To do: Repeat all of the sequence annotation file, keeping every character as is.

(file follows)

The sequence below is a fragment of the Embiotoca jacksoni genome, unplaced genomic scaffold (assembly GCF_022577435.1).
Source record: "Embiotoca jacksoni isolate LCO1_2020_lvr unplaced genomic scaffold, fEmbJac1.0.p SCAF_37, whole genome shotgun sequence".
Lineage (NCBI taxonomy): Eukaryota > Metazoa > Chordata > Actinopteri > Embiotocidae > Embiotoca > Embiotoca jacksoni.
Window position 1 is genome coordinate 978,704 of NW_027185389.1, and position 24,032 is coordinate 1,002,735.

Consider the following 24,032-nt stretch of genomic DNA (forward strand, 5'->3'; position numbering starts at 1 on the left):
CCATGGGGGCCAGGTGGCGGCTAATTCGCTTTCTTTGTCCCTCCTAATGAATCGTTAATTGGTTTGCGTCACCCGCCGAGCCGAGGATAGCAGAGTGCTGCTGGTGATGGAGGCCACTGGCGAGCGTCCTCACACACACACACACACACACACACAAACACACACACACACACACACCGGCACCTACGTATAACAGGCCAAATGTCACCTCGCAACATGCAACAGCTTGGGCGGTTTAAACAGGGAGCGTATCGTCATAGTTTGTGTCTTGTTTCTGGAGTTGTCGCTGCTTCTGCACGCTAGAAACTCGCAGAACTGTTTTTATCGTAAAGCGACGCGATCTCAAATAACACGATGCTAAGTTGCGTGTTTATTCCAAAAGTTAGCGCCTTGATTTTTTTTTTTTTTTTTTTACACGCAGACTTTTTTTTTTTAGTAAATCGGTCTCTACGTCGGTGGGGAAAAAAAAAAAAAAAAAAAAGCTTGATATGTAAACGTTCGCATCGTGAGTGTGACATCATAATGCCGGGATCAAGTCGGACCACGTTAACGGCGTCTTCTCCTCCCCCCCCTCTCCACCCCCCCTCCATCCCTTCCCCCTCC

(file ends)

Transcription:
The sequence below is a fragment of the Embiotoca jacksoni genome, unplaced genomic scaffold (assembly GCF_022577435.1).
Source record: "Embiotoca jacksoni isolate LCO1_2020_lvr unplaced genomic scaffold, fEmbJac1.0.p SCAF_37, whole genome shotgun sequence".
Lineage (NCBI taxonomy): Eukaryota > Metazoa > Chordata > Actinopteri > Embiotocidae > Embiotoca > Embiotoca jacksoni.
Window position 1 is genome coordinate 978,704 of NW_027185389.1, and position 24,032 is coordinate 1,002,735.

Consider the following 24,032-nt stretch of genomic DNA (forward strand, 5'->3'; position numbering starts at 1 on the left):
CCATGGGGGCCAGGTGGCGGCTAATTCGCTTTCTTTGTCCCTCCTAATGAATCGTTAATTGGTTTGCGTCACCCGCCGAGCCGAGGATAGCAGAGTGCTGCTGGTGATGGAGGCCACTGGCGAGCGTCCTCACACACACACACACACACACACACAAACACACACACACACACACACCGGCACCTACGTATAACAGGCCAAATGTCACCTCGCAACATGCAACAGCTTGGGCGGTTTAAACAGGGAGCGTATCGTCATAGTTTGTGTCTTGTTTCTGGAGTTGTCGCTGCTTCTGCACGCTAGAAACTCGCAGAACTGTTTTTATCGTAAAGCGACGCGATCTCAAATAACACGATGCTAAGTTGCGTGTTTATTCCAAAAGTTAGCGCCTTGATTTTTTTTTTTTTTTTTTTACACGCAGACTTTTTTTTTTTAGTAAATCGGTCTCTACGTCGGTGGGGAAAAAAAAAAAAAAAAAAAAGCTTGATATGTAAACGTTCGCATCGTGAGTGTGACATCATAATGCCGGGATCAAGTCGGACCACGTTAACGGCGTCTTCTCCTCCCCCCCCTCTCCACCCCCCCTCCATCCCTTCCCCCTCC